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Damages for interim interdict allowed following rectified title
A party who obtains interim interdict based on a registered title to land which is subsequently rectified against that party's interest with retrospective effect, is liable in damages to the interdicted party unless able to found on possession of the land in question, the Inner House of the Court of Session has ruled.
A majority of judges in an Extra Division (Lady Dorrian and Lord McGhie, Lady Paton dissenting) allowed a reclaiming motion by Mohammed Mirza and allowed a proof restricted to quantum in his action against Fozia Salim for damages in respect of losses caused by wrongful interdict.
The defender was the assignee of a 21-year lease intended to be of shop premises but which by mistake referred to the leased subjects as also including an adjacent yard. The lease was registered in the Land Register. The pursuer acquired title to the shop and yard. In 2006 he obtained planning permission to build a shop and flats on the yard. The defender's solicitors entered into correspondence about who had right to the yard, but the defender did not attempt to halt construction until early 2008 when the building was nearly complete. She then obtained interim interdict. In August 2009 the lease and Land Register were rectified without any modification in relation to date, the sheriff having found that the defender was not someone who could establish reliance on the lease as it originally stood.
The Lord Ordinary dismissed the subsequent action for damages. The pursuer reclaimed, arguing that section 9(3A) of the Land Registration (Scotland) Act 1979, which allowed rectification with retrospective effect, was clear in its effect and the defender had failed to bring herself within the protections provided by the Act. The defender argued that rectification alone did not render the interim interdict wrongous, and there had been no misleading of the court which had granted the order having taken the relevant factors into account.
Lady Dorrian held that Parliament's intention had been that the result of retrospective rectification should be that the right relied on by the defender had been deemed never to have existed, and that “by seeking interim interdict in the first place she exposed herself to a risk of liability in damages, were loss to have resulted from the existence of the interdict”. To hold otherwise would be to deny the effect of the amendment introducing section 9(3A). In cases founded on by the defender, possession had been considered to be “an interest sufficiently important to justify a departure from the rule”, but in such cases the interdict proceeded “on the basis of possession, not mere title”.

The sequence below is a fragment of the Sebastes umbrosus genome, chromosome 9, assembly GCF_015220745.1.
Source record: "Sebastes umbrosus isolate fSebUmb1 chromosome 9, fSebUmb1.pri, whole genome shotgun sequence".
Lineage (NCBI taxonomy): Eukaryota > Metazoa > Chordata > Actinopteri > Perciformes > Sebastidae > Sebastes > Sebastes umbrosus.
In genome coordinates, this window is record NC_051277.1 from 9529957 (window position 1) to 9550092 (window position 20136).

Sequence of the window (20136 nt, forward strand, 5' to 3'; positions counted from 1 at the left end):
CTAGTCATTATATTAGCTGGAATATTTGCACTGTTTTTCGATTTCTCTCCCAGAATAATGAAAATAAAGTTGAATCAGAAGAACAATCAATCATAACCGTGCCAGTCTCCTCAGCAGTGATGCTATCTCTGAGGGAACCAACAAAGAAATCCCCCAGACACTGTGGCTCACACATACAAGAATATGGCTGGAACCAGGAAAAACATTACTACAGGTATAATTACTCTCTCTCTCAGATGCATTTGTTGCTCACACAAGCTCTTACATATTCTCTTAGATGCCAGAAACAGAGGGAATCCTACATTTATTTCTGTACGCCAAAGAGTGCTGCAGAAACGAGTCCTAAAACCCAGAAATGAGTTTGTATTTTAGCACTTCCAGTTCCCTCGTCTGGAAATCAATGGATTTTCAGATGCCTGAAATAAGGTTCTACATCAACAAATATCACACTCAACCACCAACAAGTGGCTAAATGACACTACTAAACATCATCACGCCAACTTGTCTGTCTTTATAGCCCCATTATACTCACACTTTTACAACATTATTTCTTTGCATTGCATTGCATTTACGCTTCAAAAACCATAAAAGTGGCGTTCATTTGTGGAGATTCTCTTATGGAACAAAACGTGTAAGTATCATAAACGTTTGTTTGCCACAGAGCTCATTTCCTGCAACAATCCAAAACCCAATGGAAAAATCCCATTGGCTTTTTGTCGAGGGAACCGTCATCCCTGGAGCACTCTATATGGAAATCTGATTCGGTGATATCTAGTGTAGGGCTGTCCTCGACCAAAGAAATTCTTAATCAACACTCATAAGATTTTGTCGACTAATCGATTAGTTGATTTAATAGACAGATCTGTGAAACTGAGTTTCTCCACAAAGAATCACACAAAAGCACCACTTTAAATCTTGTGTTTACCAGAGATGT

Agreeing, Lord McGhie added: “Unless an interim interdict can be shown clearly to have the character of a possessory judgment, the ordinary rule is that recall conclusively demonstrates that the judgment was wrongfully obtained.”
Lady Paton, dissenting, said that there were cases involving an alteration in rights which protected a petitioner for interim interdict which had not been obtained in bad faith. Parliament had not intended to override the common law to that effect, and “it would be an unfortunate outcome if the present case were to provide an unduly restrictive precedent, namely that – no matter what the circumstances – rectification of a prima facie valid deed, upon which a party had relied for the purpose of obtaining interim interdict, must automatically result in that party being liable in damages for any loss suffered by another as a result of the interim interdict”. She would have allowed proof before answer at large.
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